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The York Research Database

Health services, as they are currently organized, play an important role in curing and rehabilitating many of the pathological processes that afflict individuals. For example, prevention actions such as the use of vaccines and screening methods for the early diagnosis and reduction of damage from pathological processes are already available.

However, they have few resources to deal with the social and environmental determinants that are the source of many of the health problems affecting individuals and populations. With limited exceptions vaccine-preventable diseases there has been little action regarding the incidence of health events. This dispute has fueled a prolonged debate regarding the importance of each of these theories in relation to the health conditions of human populations. The most elaborate contribution was by Thomas McKeown, who from wrote an important body of scientific work which argued that medical technology and the health system played a secondary role in the important and positive changes that occurred in the health conditions of the English population from the late nineteenth century until the second half of the twentieth century 17 , McKeown argued that these transformations could be explained by improvements in general living standards, especially in terms of diet and nutritional status, which were the result of better economic conditions.

As in the case of England, health conditions in many countries which are now developed also had their greatest turning point, for the better, over the same period. For much of this period, most of the preventive, diagnostic or therapeutic resources for the diseases and health problems that exist today were not available.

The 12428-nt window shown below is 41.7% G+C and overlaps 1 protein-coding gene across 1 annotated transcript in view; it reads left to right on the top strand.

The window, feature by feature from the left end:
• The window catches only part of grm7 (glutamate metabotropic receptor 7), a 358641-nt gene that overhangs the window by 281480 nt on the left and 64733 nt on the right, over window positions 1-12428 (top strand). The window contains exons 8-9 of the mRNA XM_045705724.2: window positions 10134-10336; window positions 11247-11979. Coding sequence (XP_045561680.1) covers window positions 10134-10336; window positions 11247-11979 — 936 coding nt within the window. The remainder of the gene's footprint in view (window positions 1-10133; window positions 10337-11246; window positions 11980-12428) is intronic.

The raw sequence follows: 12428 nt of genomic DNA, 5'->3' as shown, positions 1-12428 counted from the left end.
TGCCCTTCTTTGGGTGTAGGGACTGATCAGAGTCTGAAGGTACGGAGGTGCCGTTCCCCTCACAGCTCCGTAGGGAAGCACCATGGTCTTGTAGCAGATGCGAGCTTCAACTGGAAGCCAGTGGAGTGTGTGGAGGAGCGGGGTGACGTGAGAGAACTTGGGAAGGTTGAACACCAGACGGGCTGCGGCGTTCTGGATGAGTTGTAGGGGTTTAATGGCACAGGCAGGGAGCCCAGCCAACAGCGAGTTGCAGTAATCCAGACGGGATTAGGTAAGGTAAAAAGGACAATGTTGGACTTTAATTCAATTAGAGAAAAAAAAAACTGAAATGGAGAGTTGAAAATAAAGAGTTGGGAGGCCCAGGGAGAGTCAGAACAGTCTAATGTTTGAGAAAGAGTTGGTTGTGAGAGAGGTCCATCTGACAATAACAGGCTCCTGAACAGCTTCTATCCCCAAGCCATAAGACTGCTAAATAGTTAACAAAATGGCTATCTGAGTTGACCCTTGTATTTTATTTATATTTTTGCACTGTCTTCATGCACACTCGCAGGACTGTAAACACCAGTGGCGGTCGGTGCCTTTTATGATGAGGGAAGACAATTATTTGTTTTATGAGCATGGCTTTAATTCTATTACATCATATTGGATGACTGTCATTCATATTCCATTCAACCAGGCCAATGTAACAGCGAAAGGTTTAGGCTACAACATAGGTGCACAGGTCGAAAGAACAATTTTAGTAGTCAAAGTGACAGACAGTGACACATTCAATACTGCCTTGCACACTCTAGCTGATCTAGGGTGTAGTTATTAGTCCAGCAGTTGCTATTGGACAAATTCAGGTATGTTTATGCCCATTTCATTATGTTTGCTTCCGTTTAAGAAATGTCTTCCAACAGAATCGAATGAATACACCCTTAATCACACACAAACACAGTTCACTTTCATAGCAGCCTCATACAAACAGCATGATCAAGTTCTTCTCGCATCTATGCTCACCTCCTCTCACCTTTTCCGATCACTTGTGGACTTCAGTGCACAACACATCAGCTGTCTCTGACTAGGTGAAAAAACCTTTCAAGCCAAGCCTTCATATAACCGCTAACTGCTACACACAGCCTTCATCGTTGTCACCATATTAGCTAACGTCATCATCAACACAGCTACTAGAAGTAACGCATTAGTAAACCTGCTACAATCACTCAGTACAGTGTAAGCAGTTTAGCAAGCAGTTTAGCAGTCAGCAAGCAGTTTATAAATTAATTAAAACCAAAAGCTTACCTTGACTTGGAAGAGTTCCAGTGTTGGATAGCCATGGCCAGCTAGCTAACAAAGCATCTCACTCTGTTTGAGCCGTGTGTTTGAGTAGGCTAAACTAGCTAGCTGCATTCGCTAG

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These technologies were only invented in the s and they were only used in a large-scale in health systems from the s Although some of the arguments put forward by McKeown have not been fully confirmed, especially his emphasis on the role of diet and nutrition, his argument about the secondary role of biomedical technologies has had widespread repercussions 10 , While health technologies have had been intensely developed over the last decades, and some of them highly effectively, arguments about the importance of technologies and the health system transforming the health conditions of populations have not been empirically demonstrated.

After the massive introduction of biomedical technologies and the expansion of health systems, this type of research has become subject to interpretative confusion. At the moment that the two effects social determinants and biomedical technologies became active there were clear methodological difficulties in separating the effect of each of them. However, reinforcing the thesis of social determination, in this same group of developed countries, despite the advances in systems and levels of health that have been observed, important differences persist in health conditions when their populations are stratified by geographic areas or social or ethnic groups 5.